Taktse International School
MI's Executive Director, Desa Van Laarhoven, travelling with friends including Sally Hunsdorfer of the Himalayan Project and Dickon Verey of Cambodian Living Arts! The group is currently in Nepal visiting the Himalayan Project and will soon be travelling to India to visit Taktse International School!
by Taktse Board member Sonam Wangdi Bhutia a.k.a. Lok Babu
I was educated at a village school. I fear that my English may not be adequate to express the heartfelt gratitude of the founders of Taktse International School to those who have given us so much support. Hopefully, the next generation of Taktse graduates will not suffer from this language handicap.
To begin with, I would like to give a background of the circumstances that led to the formation of Taktse. Sikkim is also known as Bayul Demojong, or Blessed Place. In olden times, people from other parts of the Himalayan region would walk for seven days to be blessed by visiting this sacred land. Others who couldn't afford this pilgrimage would take seven symbolic steps and pray for this land. It is believed that even if a person could not accumulate good merits in a lifetime, he or she would not go to the three lower realms after setting foot in this holy land.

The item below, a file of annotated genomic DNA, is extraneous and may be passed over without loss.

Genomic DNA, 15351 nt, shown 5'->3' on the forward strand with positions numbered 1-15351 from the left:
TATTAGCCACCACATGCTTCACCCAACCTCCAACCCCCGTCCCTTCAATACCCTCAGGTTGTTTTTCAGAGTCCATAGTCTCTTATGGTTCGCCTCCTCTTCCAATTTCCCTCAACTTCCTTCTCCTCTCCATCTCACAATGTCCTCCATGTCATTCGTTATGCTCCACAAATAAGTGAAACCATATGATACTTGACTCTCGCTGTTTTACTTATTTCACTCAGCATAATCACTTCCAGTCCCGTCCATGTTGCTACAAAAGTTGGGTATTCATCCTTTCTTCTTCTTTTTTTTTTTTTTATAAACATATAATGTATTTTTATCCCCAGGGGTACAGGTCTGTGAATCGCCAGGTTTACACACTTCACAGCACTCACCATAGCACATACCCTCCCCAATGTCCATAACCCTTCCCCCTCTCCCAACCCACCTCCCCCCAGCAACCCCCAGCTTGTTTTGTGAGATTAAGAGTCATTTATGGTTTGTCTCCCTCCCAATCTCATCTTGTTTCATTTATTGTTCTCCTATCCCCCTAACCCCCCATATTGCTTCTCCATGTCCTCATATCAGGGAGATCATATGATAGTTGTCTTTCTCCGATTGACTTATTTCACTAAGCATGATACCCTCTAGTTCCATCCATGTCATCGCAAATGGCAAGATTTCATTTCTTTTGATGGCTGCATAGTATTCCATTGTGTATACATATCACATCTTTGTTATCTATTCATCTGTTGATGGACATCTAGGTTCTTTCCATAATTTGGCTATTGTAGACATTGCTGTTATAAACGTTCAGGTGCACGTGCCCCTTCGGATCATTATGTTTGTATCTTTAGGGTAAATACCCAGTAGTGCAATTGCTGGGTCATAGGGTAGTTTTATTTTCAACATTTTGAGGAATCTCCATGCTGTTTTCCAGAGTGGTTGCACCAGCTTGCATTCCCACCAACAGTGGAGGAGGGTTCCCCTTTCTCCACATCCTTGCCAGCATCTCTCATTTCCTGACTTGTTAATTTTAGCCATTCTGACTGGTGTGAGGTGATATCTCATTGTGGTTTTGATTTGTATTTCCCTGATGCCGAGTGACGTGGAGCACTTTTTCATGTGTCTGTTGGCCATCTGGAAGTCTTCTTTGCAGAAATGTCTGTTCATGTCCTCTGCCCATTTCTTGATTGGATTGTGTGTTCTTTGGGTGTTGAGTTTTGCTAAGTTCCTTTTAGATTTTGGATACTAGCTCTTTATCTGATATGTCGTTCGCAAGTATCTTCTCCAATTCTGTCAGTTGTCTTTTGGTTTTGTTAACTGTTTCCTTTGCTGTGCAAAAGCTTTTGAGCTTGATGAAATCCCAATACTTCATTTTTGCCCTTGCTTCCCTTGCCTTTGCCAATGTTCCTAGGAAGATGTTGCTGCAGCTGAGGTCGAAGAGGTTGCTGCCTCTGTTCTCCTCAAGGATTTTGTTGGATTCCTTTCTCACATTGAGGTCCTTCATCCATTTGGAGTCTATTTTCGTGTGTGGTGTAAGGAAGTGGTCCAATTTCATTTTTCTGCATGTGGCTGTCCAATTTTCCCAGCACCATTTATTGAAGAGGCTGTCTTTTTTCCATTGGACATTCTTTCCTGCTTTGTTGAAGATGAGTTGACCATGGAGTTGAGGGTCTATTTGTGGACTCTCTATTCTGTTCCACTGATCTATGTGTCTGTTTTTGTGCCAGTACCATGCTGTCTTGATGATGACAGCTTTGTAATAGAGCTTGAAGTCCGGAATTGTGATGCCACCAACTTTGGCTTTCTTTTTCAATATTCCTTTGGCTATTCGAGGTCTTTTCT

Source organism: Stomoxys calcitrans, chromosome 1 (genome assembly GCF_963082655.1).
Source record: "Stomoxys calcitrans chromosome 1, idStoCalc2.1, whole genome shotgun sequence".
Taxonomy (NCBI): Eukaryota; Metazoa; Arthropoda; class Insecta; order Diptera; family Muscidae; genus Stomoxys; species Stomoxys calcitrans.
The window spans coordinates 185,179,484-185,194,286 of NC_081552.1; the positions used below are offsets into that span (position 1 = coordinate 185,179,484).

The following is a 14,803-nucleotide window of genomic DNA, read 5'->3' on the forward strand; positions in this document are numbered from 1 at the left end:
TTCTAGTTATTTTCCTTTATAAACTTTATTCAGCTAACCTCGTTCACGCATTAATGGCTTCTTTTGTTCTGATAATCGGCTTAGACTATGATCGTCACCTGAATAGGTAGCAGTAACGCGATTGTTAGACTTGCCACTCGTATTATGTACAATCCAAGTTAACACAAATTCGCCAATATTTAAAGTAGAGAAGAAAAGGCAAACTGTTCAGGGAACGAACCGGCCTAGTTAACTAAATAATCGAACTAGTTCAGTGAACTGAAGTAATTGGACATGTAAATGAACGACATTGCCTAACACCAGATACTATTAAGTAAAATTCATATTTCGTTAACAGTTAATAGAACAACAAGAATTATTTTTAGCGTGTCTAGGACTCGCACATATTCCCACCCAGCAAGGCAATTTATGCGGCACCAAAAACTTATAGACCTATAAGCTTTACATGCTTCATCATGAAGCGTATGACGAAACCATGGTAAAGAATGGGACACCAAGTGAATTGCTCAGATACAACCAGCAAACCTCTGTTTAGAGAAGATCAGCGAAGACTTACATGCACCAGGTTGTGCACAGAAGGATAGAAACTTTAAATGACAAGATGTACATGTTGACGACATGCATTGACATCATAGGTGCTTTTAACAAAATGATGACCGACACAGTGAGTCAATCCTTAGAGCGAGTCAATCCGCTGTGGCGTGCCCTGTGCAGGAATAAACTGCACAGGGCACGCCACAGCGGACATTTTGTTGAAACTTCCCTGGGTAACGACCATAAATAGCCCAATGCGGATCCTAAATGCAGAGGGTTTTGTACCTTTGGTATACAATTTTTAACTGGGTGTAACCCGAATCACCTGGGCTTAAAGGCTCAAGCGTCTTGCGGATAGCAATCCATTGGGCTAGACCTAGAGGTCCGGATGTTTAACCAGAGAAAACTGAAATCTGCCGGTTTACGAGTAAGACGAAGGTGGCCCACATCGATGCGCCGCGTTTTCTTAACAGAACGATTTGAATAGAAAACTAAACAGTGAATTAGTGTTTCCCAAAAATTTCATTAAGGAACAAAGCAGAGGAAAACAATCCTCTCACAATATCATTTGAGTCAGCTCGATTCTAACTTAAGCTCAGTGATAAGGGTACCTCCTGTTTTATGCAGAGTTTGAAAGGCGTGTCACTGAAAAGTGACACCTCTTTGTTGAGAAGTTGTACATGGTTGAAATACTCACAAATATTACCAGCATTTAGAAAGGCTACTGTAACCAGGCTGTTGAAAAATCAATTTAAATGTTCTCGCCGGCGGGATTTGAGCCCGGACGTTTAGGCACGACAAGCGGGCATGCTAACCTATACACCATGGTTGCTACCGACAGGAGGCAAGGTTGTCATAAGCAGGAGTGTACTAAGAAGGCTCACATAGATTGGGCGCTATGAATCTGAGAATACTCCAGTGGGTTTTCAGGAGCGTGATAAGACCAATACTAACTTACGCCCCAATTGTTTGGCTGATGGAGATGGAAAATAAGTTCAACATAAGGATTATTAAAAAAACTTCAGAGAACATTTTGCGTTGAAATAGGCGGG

In 1994, an initiation and empowerment ceremony called Zhachen Phue Druk Ong/Lung was organized by the monks of Pemayangtse Monastery in West Sikkim, and presided over by H.H. Dodrupchen Rinpoche of Chorten Gonpa, Gangtok, Sikkim. Some of us, who years later would found Taktse, attended this Ong/Lung. On the first night, in keeping with tradition, we went to pay our respects to the elderly Head Monk, Dorjee Lopen. In the course of our meeting, Dorjee Lopen expressed his grief and sadness with his inability to halt the Rathong Chu hydroelectric dam project. He told us that this project would cause mass destruction of flora, fauna and the environment. Moreover, as predicted in the Nyesol, if this land’s sanctity were desecrated, then the whole universe would be affected. There would be natural calamities such as landslides, earthquakes, floods, forest fires and epidemics. Dorjee Lopen told us that since we had received modern education, and also had a bit of traditional upbringing, it was up to us to protect this land.